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BUSINESS PULSE: A SPECIAL REPORT : COMPUTERS : VDTs Can Be a Pain in the Back, Wrist, Eyes . . .

May 22, 1990|JONATHAN WEBER | TIMES STAFF WRITER

Behind the gleaming glass of the office buildings that dot Orange County, executives and secretaries alike toil away at computer terminals--an activity that seems safe enough. One would think the hazardous duty at such locales was limited to the window-washers.

But what appears to be the fastest-growing occupational safety problem in the country has more to do with screens than scaffolds. People who spend a lot of time working at video display terminals are increasingly being afflicted with a range of maladies that are often grouped under the heading "computeritis."

The problems posed by computers range from relatively minor eye or back strains to serious muscular-skeletal disorders, such as painful and debilitating carpal tunnel syndrome. And the jury is still out on the question of whether low-level magnetic radiation from VDTs can cause reproductive disorders in women.

Vicki O'Neil of Anaheim Hills was among the 10% of the respondents to The Times Orange County Poll who reported health problems from working at a computer. Her eyesight, she said, has definitely deteriorated during the eight years she has worked with a computer as an administrative assistant. She also complains of constant fatigue.

"I just wasn't made to sit in front of one of these things all day," O'Neil said.

She also believes two miscarriages were linked to constant exposure to VDTs, although she concedes that she cannot prove a link. But she suffered another problem that everyone associated with computeritis knows to be real: "If you tell someone their problems are from the computer, they laugh at you."

No one at the Bureau of Labor Statistics is laughing, though. The federal agency reported a sharp increase in "cumulative trauma" disorders in its latest count of occupational illnesses, with 115,400 cases nationwide. That category, which accounts for 48% of all workplace disorders, includes injuries from a wide variety of jobs that require constant repetition of an activity. It includes such diverse occupations as meatpacking, piano playing, supermarket checking and newspaper reporting.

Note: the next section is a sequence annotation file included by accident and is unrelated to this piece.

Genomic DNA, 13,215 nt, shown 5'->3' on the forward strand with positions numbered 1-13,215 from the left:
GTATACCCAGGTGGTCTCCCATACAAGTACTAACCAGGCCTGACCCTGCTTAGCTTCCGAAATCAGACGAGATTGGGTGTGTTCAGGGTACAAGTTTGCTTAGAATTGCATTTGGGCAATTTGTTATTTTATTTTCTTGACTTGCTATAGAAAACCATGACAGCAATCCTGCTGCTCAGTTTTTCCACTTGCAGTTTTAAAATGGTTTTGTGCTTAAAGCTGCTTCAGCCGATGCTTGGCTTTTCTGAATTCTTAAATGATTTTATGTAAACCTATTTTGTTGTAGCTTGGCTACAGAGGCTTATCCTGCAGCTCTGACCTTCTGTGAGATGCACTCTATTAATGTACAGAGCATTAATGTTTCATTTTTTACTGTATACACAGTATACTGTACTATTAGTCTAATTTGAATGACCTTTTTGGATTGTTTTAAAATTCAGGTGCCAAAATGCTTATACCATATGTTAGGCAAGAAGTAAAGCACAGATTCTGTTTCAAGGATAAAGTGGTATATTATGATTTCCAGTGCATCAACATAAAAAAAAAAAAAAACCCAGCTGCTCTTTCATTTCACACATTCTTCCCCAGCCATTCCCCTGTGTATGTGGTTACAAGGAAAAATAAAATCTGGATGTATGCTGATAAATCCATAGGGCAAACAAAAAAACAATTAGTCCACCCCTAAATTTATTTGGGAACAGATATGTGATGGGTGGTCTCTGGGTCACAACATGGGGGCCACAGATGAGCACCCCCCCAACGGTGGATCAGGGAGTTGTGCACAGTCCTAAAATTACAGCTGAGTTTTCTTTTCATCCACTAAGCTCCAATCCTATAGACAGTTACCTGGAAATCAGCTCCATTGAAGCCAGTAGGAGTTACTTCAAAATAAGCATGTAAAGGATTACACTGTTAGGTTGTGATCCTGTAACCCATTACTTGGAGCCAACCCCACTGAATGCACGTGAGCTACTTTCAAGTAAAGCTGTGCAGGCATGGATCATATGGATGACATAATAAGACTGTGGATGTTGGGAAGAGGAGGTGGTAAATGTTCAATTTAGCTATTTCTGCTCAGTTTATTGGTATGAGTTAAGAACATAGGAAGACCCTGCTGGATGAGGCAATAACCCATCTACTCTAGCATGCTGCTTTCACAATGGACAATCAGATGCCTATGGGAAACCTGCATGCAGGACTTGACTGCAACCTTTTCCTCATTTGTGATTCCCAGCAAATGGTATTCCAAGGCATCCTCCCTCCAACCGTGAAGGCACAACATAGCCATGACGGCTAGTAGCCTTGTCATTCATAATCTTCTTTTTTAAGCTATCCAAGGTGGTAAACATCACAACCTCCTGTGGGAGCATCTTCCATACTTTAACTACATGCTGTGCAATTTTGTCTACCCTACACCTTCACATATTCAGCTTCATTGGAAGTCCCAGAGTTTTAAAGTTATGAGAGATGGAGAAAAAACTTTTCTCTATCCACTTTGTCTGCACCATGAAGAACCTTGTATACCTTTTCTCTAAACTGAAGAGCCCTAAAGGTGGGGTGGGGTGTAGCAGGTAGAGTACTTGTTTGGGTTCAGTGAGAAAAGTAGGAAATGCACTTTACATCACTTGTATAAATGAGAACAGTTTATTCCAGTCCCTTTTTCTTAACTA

In 1987 these repetitive motion problems accounted for just 38% of all disorders, and in 1981 they represented only 18%. Experts are convinced the dramatic increase is due to computer-related injuries.

Many employers have begun to recognize some of the physical problems associated with heavy computer usage.

Carpal tunnel syndrome results from inflammation of the tendons that pass through a "tunnel" of bones in the wrist and can cause severe pain in the hands and forearms. Back and neck pain are also frequent complaints of computer users. And eyestrain, including claims of permanent vision damage, are the most common malady of VDT users.

Many computer-related problems can be alleviated, at least in part, if the height and distance of screens are adjusted properly, if good lighting and good seating is used and if workers are educated about proper posture. Forward-thinking companies already have programs in place to make the computer workplace a safer one.

The Los Angeles Times, which has had numerous complaints of computeritis among reporters and editors, is currently taking part in a major National Institute of Occupational Safety and Health study of VDT maladies.

"The business community has been responding, but we still have a very large number of people working in bad situations," said Laura Stock, associate director of the Labor Occupational Health Program at UC Berkeley and a leading authority on computeritis.

The Santa Monica-based Human Factors Society has developed a set of standards for adjustable workstations that take people's physical needs into account, and they were adopted by the national standards organizations. But the California Occupational Safety and Health Administration Standards Board refused last year to establish mandatory guidelines for safe workstations.

Union and other worker representatives on the Ad Hoc Advisory Committee on Visual Display Terminals had recommended such action, but the industry representatives declined to go along. The Cal/OSHA Standards Board instead recommended that standards be developed for training workers on proper VDT use.

The board said no conclusive evidence had been presented that working at VDTs is a "hazard," defined as leading to permanent physical injury. It did acknowledge, however, that significant problems exist with regard to eyestrain and muscular-skeletal ailments.

Stock and other VDT experts emphasize that while workstation design is important, many of the problems can be alleviated only through changes in the work itself. "If people are doing the same thing all day long, that's going to lead to problems," Stock said. She cites the need for changes in "job design" that will allow some variation in workers' activities.

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